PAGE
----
Over the past week, Palestinian Authority security forces also arrested two journalists, Ala al-Titi and Mohamed Awad.

Safad Nazzal, a Palestinian female activist who criticized the Palestinian Authority for failing to pay more attention to the case of Palestinian prisoners in Israeli jails, has also been arrested by Palestinian Authority security forces in the West Bank.

It now remains to be seen whether Obama and other Western leaders and government officials, as well as human rights groups, will pay attention to the ongoing attempt to silence Palestinian journalists and political activists. Failure to do so will only encourage Hamas and the Palestinian Authority to continue their assaults on freedom of expression.‭‮

Originally published by the Gatestone Institute.

Censoring Sexual Abuse

Monday, February 4th, 2013

Numerous Orthodox-Jewish websites censor the word “sexual” in the context of discussing sexual abuse. Such censorship sends the message to young people that body parts, sexuality and sexual abuse are so shameful, that adults can’t even mention them in public.

By refraining from using words such as “sex” and “sexual,” Orthodox Jewish websites are unwittingly sending the message that sexual abuse is not something that should be discussed. This only perpetuates the existing shame, secrecy, stigma and fear surrounding the issue of sexual abuse.

Parents of pre-adolescent children certainly have a right to determine the age-appropriate language when discussing sexual abuse with their children, but that is no excuse for websites censoring terms necessary to define abuse.

If children are old enough to be on the Internet, they should be mature enough to hear the word “sex” or “sexual” in the context of discussing abuse.

RAINN (Rape, Abuse & Incest National Network), the nation’s largest anti-sexual violence organization, recommends “[t]alking openly and directly about sexuality” in order to teach “children that it is okay to talk to you when they have questions.” In a sexual abuse awareness seminar held in Crown Heights, experts explained that a lack of education makes adolescents more vulnerable to abuse.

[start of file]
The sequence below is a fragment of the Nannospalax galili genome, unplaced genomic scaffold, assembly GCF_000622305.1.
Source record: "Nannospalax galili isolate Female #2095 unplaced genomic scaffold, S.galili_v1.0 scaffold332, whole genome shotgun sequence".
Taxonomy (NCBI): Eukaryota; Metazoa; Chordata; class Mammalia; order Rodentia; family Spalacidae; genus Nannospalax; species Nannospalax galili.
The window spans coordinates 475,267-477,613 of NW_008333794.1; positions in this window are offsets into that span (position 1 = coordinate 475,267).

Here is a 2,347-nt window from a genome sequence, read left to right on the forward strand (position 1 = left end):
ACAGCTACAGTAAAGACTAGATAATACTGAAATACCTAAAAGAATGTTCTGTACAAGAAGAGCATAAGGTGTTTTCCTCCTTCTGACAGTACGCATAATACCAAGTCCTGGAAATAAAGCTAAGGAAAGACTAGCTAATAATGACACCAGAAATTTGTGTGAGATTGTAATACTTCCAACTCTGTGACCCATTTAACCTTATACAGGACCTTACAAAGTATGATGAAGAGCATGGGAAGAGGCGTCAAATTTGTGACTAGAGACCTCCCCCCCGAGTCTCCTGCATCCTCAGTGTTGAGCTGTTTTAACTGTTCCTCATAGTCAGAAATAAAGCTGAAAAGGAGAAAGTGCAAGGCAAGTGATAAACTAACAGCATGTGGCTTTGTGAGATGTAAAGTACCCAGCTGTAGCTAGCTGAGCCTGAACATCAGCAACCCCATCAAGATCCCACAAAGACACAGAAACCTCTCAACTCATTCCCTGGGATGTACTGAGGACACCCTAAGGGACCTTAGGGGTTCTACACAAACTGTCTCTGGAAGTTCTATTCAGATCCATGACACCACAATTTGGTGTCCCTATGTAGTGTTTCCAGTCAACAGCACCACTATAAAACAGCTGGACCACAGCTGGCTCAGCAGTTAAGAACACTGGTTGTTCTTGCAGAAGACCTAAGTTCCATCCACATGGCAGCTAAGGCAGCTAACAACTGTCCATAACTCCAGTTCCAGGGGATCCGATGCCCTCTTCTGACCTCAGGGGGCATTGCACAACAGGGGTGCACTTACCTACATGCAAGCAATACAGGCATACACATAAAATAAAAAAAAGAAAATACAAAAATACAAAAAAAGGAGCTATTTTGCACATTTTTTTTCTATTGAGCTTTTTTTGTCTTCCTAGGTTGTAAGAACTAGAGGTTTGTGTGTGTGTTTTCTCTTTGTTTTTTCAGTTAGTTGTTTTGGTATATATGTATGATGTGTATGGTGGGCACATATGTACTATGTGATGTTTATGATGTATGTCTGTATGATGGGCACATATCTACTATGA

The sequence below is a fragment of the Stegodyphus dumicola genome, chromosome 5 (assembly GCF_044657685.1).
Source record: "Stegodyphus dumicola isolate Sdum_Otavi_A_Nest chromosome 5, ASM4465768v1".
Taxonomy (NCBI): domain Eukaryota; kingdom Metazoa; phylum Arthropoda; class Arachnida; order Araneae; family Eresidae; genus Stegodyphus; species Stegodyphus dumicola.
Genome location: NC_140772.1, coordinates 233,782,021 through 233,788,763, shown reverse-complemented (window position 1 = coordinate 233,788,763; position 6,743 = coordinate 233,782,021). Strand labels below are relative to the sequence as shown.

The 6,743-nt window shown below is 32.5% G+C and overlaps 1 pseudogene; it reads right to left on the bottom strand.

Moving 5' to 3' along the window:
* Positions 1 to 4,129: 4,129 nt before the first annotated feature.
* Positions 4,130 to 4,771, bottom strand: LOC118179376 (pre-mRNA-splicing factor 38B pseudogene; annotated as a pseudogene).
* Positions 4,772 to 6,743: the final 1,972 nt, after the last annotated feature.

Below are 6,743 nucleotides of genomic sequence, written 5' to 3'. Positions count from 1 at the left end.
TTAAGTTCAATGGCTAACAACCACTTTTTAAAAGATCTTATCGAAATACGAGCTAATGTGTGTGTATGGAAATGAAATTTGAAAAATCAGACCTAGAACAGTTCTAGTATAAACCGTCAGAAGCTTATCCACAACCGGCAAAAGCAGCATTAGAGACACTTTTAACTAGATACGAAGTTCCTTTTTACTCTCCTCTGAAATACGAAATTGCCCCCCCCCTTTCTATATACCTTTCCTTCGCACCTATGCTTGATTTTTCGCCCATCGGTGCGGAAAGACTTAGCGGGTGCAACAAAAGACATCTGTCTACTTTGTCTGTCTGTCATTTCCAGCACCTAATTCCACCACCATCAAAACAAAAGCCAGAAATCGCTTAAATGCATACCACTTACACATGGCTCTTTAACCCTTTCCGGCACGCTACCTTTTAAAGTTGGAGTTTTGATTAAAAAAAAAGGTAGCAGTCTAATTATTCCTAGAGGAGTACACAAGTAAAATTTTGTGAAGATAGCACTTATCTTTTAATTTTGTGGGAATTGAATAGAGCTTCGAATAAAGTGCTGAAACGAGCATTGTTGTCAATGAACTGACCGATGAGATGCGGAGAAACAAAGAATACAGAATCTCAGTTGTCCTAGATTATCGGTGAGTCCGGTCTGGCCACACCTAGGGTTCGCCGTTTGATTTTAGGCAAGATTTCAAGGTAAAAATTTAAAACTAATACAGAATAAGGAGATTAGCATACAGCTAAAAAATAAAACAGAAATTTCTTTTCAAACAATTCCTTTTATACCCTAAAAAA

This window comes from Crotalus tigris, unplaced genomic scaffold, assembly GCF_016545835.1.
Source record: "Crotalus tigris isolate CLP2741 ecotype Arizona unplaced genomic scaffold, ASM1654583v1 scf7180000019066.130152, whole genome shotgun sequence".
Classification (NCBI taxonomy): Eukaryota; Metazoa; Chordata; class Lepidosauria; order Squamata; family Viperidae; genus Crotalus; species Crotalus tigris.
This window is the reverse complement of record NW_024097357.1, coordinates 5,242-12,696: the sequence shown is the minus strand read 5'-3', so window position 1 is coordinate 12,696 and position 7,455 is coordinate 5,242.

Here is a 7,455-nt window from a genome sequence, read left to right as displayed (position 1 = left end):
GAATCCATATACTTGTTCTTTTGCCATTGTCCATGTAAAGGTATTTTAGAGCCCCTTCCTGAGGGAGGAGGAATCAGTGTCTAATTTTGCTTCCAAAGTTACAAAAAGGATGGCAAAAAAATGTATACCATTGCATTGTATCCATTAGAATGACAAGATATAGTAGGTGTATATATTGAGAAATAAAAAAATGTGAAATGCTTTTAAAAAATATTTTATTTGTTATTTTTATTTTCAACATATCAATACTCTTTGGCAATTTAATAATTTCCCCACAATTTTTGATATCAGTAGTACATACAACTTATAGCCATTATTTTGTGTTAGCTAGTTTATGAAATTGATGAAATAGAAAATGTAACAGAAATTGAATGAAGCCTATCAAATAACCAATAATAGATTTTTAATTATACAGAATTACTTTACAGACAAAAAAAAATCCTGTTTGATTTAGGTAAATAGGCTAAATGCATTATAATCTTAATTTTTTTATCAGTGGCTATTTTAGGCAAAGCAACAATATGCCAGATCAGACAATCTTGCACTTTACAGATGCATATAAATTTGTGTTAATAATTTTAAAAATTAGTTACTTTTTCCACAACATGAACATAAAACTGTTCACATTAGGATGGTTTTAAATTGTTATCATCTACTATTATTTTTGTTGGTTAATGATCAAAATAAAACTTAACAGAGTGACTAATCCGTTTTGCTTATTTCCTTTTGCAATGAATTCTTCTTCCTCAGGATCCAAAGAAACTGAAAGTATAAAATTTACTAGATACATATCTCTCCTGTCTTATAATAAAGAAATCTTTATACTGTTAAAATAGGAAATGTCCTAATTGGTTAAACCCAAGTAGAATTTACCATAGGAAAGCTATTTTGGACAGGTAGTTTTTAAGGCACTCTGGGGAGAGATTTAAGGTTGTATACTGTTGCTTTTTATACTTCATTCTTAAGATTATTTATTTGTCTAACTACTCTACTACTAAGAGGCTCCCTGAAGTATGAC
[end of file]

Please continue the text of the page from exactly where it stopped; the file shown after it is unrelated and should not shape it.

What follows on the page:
The lack of discussion around the human body, intimacy and sexual issues, in essence, robs children of the ability to speak because they are not provided with the proper language.

Maintaining Halachic standards of Tzniut (modesty) does not conflict with the necessity of discussing sexual abuse openly and candidly. Tzniut concerns laws related to modesty of both dress and behavior—when dealing with normal, healthy interactions—not when educating the public on the dangers of sexual abuse.

The Talmud relays a story of a student that hid under his teacher’s bed to learn how his teacher was being intimate with his wife. The student commented on the inappropriate language of his teacher to which his teacher exclaimed, “Get out! It’s not proper (for you to be here)!” To which the student replied, “It is Torah—and study it I must.”

In contemporary society, the student might be accused of voyeurism—but this story illustrates the need to rise above the taboos of discussing sexuality. There is nothing shameful, sinful or obscene about having candid conversations about the subject – particularly in the context of educating the public on sexual abuse.

When the language center is shut down, the abuse survivor is less likely to speak, because they are fearful of voicing what is perceived as shameful, and so, sometime, they can’t even articulate their trauma.

Censoring the use of accurate language around sexual abuse perpetuates the notion that such discussions should be secret and such language is shameful. Living in secrecy is painful and damaging to an abuse survivor. We need to empower potential victims to talk openly and candidly about their experience.

Printed from: http://www.jewishpress.com/indepth/opinions/censoring-sexual-abuse/2013/02/04/